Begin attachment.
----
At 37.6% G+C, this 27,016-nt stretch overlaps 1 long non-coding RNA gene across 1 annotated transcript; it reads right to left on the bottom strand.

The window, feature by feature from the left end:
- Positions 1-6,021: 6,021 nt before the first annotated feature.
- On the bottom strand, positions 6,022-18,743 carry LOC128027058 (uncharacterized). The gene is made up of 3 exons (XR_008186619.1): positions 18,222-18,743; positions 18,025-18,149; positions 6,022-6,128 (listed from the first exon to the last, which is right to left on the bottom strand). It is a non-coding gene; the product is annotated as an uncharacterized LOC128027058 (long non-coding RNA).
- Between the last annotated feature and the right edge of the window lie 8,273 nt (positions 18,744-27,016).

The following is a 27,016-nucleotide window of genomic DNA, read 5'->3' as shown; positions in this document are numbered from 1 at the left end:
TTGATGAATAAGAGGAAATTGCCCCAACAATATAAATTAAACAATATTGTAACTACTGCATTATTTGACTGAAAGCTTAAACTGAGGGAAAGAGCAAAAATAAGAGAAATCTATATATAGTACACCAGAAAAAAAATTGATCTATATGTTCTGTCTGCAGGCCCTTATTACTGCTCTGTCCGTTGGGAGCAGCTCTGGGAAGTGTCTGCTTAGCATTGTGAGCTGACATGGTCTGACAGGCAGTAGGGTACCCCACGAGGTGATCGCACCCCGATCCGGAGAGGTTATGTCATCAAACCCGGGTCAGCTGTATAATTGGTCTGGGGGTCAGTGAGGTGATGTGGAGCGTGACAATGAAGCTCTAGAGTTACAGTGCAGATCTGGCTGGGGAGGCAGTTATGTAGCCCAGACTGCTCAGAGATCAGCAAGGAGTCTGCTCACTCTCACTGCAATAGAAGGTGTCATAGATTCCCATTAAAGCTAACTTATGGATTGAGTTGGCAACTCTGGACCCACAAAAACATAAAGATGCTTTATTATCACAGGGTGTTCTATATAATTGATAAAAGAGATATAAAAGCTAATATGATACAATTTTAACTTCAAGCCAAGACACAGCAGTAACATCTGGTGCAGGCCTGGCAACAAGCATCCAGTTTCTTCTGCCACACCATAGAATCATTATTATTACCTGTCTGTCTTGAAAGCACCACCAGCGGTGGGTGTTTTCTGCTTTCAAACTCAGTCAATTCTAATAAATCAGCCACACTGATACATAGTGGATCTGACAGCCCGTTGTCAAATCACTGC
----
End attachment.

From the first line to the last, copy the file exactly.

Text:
At 37.6% G+C, this 27,016-nt stretch overlaps 1 long non-coding RNA gene across 1 annotated transcript; it reads right to left on the bottom strand.

The window, feature by feature from the left end:
- Positions 1-6,021: 6,021 nt before the first annotated feature.
- On the bottom strand, positions 6,022-18,743 carry LOC128027058 (uncharacterized). The gene is made up of 3 exons (XR_008186619.1): positions 18,222-18,743; positions 18,025-18,149; positions 6,022-6,128 (listed from the first exon to the last, which is right to left on the bottom strand). It is a non-coding gene; the product is annotated as an uncharacterized LOC128027058 (long non-coding RNA).
- Between the last annotated feature and the right edge of the window lie 8,273 nt (positions 18,744-27,016).

The following is a 27,016-nucleotide window of genomic DNA, read 5'->3' as shown; positions in this document are numbered from 1 at the left end:
TTGATGAATAAGAGGAAATTGCCCCAACAATATAAATTAAACAATATTGTAACTACTGCATTATTTGACTGAAAGCTTAAACTGAGGGAAAGAGCAAAAATAAGAGAAATCTATATATAGTACACCAGAAAAAAAATTGATCTATATGTTCTGTCTGCAGGCCCTTATTACTGCTCTGTCCGTTGGGAGCAGCTCTGGGAAGTGTCTGCTTAGCATTGTGAGCTGACATGGTCTGACAGGCAGTAGGGTACCCCACGAGGTGATCGCACCCCGATCCGGAGAGGTTATGTCATCAAACCCGGGTCAGCTGTATAATTGGTCTGGGGGTCAGTGAGGTGATGTGGAGCGTGACAATGAAGCTCTAGAGTTACAGTGCAGATCTGGCTGGGGAGGCAGTTATGTAGCCCAGACTGCTCAGAGATCAGCAAGGAGTCTGCTCACTCTCACTGCAATAGAAGGTGTCATAGATTCCCATTAAAGCTAACTTATGGATTGAGTTGGCAACTCTGGACCCACAAAAACATAAAGATGCTTTATTATCACAGGGTGTTCTATATAATTGATAAAAGAGATATAAAAGCTAATATGATACAATTTTAACTTCAAGCCAAGACACAGCAGTAACATCTGGTGCAGGCCTGGCAACAAGCATCCAGTTTCTTCTGCCACACCATAGAATCATTATTATTACCTGTCTGTCTTGAAAGCACCACCAGCGGTGGGTGTTTTCTGCTTTCAAACTCAGTCAATTCTAATAAATCAGCCACACTGATACATAGTGGATCTGACAGCCCGTTGTCAAATCACTGC